Thailand Makes Marijuana Legal | 11 Jun 2022

For Prelims: Marijuana, Narcotic Drugs and Psychoactive Substances

For Mains: Legalization and Criminalization of Marijuana

Why in News?

Recently, Thailand has legalized cultivating and possessing Marijuana but recreational use (Such as smoking) is still banned, even though advocates say the easing effectively decriminalises Marijuana.

  • The nation is the first to advance such a move in South-East Asia, a region known for its stringent drug laws.
  • Thailand, with its year-round tropical climate, has long had a history with Cannabis which many locals commonly used in traditional medicines.

What are the Key Highlights?

  • The goal is to get a head start on its neighbours in winning a large slice of the lucrative market for health treatments using cannabis derivatives, in particular the milder compound CBD (Cannabidiol). But there is another motive, to reducing overcrowding in some of the world's most overcrowded jails.
  • Which means, in theory, with cultivation of the plant in any quantities now completely legalised, that the police are now unlikely to arrest people just for possession of marijuana.
  • The government is hoping that developing a local cannabis trade will boost agriculture and tourism.
  • It is an opportunity for people and the state to earn income from marijuana and hemp.

What is Marijuana?

  • About:
    • Marijuana is a psychoactive drug from the Cannabis plant used for medical, recreational & religious purposes.
      • Cannabis can be used for smoking, vaporization, within food, or as an extract.
    • It creates mental and physical effects, such as a "high" or "stoned" feeling, a general change in perception, and an increase in appetite.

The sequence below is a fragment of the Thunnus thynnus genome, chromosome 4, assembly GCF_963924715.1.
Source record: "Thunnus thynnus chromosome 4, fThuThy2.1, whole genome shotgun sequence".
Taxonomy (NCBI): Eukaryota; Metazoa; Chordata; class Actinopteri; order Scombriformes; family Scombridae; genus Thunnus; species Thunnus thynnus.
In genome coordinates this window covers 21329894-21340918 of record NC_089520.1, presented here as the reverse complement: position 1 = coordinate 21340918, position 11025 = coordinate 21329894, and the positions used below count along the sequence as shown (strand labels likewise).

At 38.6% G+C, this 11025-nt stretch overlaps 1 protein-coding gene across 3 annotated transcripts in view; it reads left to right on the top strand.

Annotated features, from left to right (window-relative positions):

• Short term side effects may include a decrease in short-term memory, dry mouth, impaired motor skills, red eyes, and feelings of paranoia or anxiety.
    • Long term side effects may include addiction, decreased mental ability and behavioural problems in children whose mothers’ used cannabis during pregnancy.
  • Regulation in India:
    • Cannabis was regulated by the state excise departments and legally sold till 1985.
    • In 1985 The Narcotic Drugs and Psychoactive Substances (NDPS) Act has been enacted central level commercial cultivation of cannabis by production, possession, sale/purchase, transportation, interstate import/export or any other forms is punishable. The Act has been amended three times – in 1988, 2001, and most recently in 2014.
    • While CBD oil manufacturing is licenced under the Drugs and Cosmetics Act, 1940 can be legally used and sold. Some Indian websites do sell. But to purchase it one needs a prescription and many even facilitate it.
    • Similarly, Bhang, ganja and charas are enlisted in the Drugs and Cosmetics Rules, 1945 for use in Ayurveda, Siddha and Unani.

What are the Facets of Marijuana Legalisation and Criminalisation?

  • Legalization:
    • Curb crime:
      • Evidence suggests that strict enforcement of the narcotics law based on prohibition tends to target the most defenceless members along the drug smuggling chain.
      • Prohibition strengthens the cartels they should be targeting. The big cartels and traffickers remain out of reach of the regular law enforcement machinery.
      • Filling jails with drug users and street-level suppliers only stresses the criminal justice system.
    • Cultural and Historical Significance: